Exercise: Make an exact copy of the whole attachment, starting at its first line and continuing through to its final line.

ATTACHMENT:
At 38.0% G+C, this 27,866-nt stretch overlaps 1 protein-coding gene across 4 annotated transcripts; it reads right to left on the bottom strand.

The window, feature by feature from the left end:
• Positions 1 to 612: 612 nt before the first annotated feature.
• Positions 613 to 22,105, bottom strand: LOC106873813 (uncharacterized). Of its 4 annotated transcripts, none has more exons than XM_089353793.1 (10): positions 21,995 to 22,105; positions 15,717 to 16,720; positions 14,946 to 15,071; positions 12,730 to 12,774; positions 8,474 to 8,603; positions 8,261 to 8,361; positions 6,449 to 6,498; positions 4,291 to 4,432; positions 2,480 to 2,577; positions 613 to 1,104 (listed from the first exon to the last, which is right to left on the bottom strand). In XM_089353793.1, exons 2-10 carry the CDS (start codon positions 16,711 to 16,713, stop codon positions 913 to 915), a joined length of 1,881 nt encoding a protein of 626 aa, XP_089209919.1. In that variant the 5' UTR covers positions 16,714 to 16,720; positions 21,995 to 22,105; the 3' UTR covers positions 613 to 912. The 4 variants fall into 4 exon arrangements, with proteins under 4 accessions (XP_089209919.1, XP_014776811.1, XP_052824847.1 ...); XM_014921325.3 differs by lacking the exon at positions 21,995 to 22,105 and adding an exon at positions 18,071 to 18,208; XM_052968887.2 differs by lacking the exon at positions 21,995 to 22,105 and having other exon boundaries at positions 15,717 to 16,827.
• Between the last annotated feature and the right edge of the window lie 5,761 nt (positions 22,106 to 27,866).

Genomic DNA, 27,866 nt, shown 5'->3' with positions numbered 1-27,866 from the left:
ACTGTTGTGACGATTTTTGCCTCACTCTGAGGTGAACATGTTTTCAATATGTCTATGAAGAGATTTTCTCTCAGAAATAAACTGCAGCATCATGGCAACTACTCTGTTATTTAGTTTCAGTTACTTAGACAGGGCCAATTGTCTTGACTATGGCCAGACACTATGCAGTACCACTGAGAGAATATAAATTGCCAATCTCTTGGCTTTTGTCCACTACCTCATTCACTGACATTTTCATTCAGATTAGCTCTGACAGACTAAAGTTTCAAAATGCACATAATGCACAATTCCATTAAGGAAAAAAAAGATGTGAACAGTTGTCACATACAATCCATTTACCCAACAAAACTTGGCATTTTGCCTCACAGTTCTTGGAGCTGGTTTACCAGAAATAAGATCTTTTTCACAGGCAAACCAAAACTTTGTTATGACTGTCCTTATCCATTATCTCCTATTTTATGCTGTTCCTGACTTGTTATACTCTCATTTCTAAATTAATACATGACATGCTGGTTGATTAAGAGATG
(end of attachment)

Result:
At 38.0% G+C, this 27,866-nt stretch overlaps 1 protein-coding gene across 4 annotated transcripts; it reads right to left on the bottom strand.

The window, feature by feature from the left end:
• Positions 1 to 612: 612 nt before the first annotated feature.
• Positions 613 to 22,105, bottom strand: LOC106873813 (uncharacterized). Of its 4 annotated transcripts, none has more exons than XM_089353793.1 (10): positions 21,995 to 22,105; positions 15,717 to 16,720; positions 14,946 to 15,071; positions 12,730 to 12,774; positions 8,474 to 8,603; positions 8,261 to 8,361; positions 6,449 to 6,498; positions 4,291 to 4,432; positions 2,480 to 2,577; positions 613 to 1,104 (listed from the first exon to the last, which is right to left on the bottom strand). In XM_089353793.1, exons 2-10 carry the CDS (start codon positions 16,711 to 16,713, stop codon positions 913 to 915), a joined length of 1,881 nt encoding a protein of 626 aa, XP_089209919.1. In that variant the 5' UTR covers positions 16,714 to 16,720; positions 21,995 to 22,105; the 3' UTR covers positions 613 to 912. The 4 variants fall into 4 exon arrangements, with proteins under 4 accessions (XP_089209919.1, XP_014776811.1, XP_052824847.1 ...); XM_014921325.3 differs by lacking the exon at positions 21,995 to 22,105 and adding an exon at positions 18,071 to 18,208; XM_052968887.2 differs by lacking the exon at positions 21,995 to 22,105 and having other exon boundaries at positions 15,717 to 16,827.
• Between the last annotated feature and the right edge of the window lie 5,761 nt (positions 22,106 to 27,866).

Genomic DNA, 27,866 nt, shown 5'->3' with positions numbered 1-27,866 from the left:
ACTGTTGTGACGATTTTTGCCTCACTCTGAGGTGAACATGTTTTCAATATGTCTATGAAGAGATTTTCTCTCAGAAATAAACTGCAGCATCATGGCAACTACTCTGTTATTTAGTTTCAGTTACTTAGACAGGGCCAATTGTCTTGACTATGGCCAGACACTATGCAGTACCACTGAGAGAATATAAATTGCCAATCTCTTGGCTTTTGTCCACTACCTCATTCACTGACATTTTCATTCAGATTAGCTCTGACAGACTAAAGTTTCAAAATGCACATAATGCACAATTCCATTAAGGAAAAAAAAGATGTGAACAGTTGTCACATACAATCCATTTACCCAACAAAACTTGGCATTTTGCCTCACAGTTCTTGGAGCTGGTTTACCAGAAATAAGATCTTTTTCACAGGCAAACCAAAACTTTGTTATGACTGTCCTTATCCATTATCTCCTATTTTATGCTGTTCCTGACTTGTTATACTCTCATTTCTAAATTAATACATGACATGCTGGTTGATTAAGAGATG